Assume the following facts:
Caterpillar is a manufacturer of forklifts. Joe owns a retailer forklift dealership called Forklifts R Us. Caterpillar sells Joe150 forklifts on credit and retains a security interest in the forklifts and their proceeds (and perfects its interest). Joe then sells forklift #1 to Smith, a consumer purchaser. Instead of paying Joe cash for the forklift however, Smith gives Joe a promissory note (chattel paper) to make annual installment payments over 5 years to pay for the forklift. Joe needs more money, so he contacts Big Bank, who agrees to pay Joe for an assignment of his chattel paper. Big Bank pays Joe cash and takes possession of the chattel paper (i.e., Smith’s promised payments). Forklifts R Us defaults on all its loans and goes broke. Joe leaves in the middle of the night for Mexico, never to be seen again. Caterpillar and Big Bank both claim they are entitled to Smith’s payments. What is Caterpillar’s claim to the payments – explain what interest they would have in the payments (chattel paper)? Who is entitled to Smith’s payments (chattel paper) and why? Explain. Who is entitled to forklift #1, why?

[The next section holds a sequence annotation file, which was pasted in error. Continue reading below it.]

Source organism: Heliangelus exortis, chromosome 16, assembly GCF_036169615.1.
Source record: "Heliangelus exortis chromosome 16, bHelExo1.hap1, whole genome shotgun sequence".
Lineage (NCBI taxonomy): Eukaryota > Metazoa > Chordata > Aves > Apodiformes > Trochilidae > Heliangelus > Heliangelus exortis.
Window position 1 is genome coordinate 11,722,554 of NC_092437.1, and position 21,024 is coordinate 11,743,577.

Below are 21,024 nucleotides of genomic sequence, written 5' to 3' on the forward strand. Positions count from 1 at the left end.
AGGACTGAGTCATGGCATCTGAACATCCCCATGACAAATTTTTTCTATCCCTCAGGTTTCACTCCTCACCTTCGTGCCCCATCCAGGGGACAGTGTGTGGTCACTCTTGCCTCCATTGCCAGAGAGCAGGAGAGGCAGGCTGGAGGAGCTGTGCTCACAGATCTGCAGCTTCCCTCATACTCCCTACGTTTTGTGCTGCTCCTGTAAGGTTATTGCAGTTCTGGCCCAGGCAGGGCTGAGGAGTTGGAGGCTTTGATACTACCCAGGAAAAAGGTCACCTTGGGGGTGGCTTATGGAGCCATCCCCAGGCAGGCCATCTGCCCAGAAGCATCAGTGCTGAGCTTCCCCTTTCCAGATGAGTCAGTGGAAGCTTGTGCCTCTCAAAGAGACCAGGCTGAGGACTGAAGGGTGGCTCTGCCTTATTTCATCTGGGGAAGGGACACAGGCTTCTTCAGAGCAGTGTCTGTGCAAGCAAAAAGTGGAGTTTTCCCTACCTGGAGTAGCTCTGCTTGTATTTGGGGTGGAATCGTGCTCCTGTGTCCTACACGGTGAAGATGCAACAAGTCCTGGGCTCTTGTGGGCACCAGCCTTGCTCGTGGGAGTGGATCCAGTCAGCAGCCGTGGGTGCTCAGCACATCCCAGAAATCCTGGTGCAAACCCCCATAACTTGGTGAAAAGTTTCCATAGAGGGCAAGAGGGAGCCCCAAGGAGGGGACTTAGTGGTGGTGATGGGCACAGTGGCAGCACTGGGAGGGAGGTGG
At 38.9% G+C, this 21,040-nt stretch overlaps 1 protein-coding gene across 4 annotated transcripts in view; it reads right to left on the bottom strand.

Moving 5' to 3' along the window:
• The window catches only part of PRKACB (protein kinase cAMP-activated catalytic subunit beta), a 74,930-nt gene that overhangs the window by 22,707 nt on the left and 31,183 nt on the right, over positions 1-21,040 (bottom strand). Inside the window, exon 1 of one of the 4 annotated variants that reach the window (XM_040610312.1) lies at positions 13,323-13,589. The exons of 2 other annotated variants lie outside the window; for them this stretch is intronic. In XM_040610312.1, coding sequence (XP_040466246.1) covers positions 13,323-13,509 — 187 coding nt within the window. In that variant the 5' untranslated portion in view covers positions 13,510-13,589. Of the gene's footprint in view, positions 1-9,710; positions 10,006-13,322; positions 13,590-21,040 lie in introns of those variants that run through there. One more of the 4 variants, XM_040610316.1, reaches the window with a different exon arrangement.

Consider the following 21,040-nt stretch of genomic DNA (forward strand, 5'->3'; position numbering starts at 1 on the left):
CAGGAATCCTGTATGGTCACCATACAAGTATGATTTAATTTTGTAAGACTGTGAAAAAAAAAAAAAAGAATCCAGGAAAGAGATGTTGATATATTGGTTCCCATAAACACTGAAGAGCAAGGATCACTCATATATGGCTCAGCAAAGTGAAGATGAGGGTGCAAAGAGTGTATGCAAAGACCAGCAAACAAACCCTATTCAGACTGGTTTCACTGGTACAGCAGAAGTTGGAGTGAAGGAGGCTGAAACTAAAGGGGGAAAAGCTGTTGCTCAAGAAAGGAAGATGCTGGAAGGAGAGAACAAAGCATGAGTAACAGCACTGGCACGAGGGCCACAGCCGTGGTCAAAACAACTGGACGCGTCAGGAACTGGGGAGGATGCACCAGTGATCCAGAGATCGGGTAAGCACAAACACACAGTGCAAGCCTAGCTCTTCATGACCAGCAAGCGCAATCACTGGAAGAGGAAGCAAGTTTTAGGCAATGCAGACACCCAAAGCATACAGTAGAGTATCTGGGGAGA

In this case, there is clearly mentioned that chattal paper was assigned in favour of Bank. Legal provisions are crystal clear in this regards that if the negotiable instruments are assigned properly than the assignee will be the title holder in whose possession the documents are lying legally. Smiths will pay only to Bank, being the legal assignee of his debts. Forklift has no locus standi in this case.
Smith is entitled to the forklift on payment of chattal paper. In case of non payment, bank shall have the legal right to claim the Assets of Smith against the payment of chattal paper.
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